RF systems engineering company Burst is in the midst of installing a new Axcera analog transmitter and RF Technologies antenna that will boost the new station’s signal from 1 kW to 5 kW. This is the final phase of a nearly year-long project to convert a translator facility to a low-power television station KAZ-TV in Phoenix, Ariz.,
Beginning their part of the job in February, Scott Barella, vice president and chief engineer of Burst, said they wanted to be finished by the end of April, when the new antenna will be installed on top of a broadcast tower in Phoenix, Ariz., owned by CBS affiliate KPHO-TV. The transmitter will have an extensive radiating power (ERP) of approximately 150 kW.
Burst engineers had to develop a way to encode microwave signals and deliver them through a DS-3 wireless topology that accommodates all 12 of the translator sites that help the station cover a majority of the state. This was solved with an MPEG-2 compression scheme using Scientific-Atlanta encoders and decoders. This allows them to compress the signals and transport them over standard G.703 wireless equipment. A company called Telespectra is supplying the gear to establish the microwave path.
Barella said the key to the project was figuring out how to efficiently transport the signal from Phoenix to the rest of the network. Burst helped design and install the DS-3 microwave infrastructure that links the Prescott and Phoenix sites. The system also distributes programming to the local Cox Communications cable headend facility and imports sports feeds from Arizona State University and the University of Arizona.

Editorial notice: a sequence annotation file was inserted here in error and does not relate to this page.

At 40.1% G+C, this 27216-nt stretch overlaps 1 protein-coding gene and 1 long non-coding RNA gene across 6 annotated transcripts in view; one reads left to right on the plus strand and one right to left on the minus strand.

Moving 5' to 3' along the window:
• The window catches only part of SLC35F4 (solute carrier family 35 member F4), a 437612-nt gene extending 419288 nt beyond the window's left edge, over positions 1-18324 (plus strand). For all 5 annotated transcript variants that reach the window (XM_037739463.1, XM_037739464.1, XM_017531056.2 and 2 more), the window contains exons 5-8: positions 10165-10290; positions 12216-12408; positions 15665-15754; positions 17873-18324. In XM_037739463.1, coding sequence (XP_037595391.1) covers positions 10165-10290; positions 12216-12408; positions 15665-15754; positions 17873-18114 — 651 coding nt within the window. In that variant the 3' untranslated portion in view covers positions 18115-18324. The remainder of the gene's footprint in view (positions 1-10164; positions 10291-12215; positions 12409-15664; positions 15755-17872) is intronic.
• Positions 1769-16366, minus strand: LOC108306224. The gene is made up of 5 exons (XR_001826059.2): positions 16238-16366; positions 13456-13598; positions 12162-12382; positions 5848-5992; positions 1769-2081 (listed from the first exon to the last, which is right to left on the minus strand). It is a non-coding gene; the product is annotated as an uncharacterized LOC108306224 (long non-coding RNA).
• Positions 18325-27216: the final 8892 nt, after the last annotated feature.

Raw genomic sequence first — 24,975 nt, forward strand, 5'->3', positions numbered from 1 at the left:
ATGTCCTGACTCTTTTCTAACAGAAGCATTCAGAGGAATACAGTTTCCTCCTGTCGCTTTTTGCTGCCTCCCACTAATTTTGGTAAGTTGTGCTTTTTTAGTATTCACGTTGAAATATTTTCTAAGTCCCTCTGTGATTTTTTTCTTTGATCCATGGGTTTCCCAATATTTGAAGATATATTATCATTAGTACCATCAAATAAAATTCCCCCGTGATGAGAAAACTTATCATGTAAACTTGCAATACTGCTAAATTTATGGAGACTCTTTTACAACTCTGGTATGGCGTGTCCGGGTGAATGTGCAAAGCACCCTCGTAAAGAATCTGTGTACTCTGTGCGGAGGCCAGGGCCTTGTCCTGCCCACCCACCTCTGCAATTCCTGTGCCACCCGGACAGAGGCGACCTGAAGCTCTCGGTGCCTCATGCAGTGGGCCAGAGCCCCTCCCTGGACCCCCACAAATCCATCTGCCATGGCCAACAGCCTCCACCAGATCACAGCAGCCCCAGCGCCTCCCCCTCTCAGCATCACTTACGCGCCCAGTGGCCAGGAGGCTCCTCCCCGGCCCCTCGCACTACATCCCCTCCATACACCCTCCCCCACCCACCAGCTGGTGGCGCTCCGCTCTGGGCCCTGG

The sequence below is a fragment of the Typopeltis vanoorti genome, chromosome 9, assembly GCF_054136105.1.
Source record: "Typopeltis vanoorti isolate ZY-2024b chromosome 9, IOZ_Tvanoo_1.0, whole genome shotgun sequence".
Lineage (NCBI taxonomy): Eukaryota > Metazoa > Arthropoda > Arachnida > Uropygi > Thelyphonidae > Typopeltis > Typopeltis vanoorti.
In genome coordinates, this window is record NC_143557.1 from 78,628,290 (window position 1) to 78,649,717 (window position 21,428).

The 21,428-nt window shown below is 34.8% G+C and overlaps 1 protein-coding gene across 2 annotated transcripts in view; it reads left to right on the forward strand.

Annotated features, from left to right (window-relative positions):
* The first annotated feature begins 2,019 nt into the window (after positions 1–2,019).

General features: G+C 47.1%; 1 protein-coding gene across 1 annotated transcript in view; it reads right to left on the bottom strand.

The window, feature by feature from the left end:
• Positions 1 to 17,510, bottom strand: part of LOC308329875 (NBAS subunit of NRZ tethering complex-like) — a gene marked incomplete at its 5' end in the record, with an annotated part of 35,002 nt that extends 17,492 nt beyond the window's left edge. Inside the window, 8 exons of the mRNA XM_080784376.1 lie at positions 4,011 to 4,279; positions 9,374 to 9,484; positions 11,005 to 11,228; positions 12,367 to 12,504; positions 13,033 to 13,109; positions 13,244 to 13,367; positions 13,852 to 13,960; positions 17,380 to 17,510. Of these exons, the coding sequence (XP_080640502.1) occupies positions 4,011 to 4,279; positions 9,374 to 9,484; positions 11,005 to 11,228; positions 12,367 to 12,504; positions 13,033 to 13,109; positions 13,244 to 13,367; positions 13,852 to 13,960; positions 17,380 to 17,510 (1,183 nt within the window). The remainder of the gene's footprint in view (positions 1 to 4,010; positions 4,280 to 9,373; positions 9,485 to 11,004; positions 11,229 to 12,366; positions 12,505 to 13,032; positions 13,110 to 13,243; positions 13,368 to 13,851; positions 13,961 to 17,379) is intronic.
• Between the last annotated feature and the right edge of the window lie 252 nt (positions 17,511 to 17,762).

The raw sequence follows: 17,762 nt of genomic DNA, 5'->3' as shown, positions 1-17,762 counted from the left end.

Londen Media Group of Phoenix, Ariz., acquired KAZ-TV (formerly KUSK-TV) in 2002 and now has a system in place that can transfer signals to the Phoenix market in high-quality digital instead of capturing the signal using antennas from a number of existing translators. The system also can broadcast live programming from both a new production facility and from a local A.M. radio station in Phoenix (KTAR AM). It delivers programs to Prescott, where the broadcast license originated, and then sends the signal back to the Phoenix market via the Cox cable system.
Burst, which designs and builds studios, RF systems and other facilities, is headquartered in Denver, Colo., with satellite offices located in Arizona, California, Kansas, New Mexico, Texas and Utah.
For more information visit www.burstvideo.com.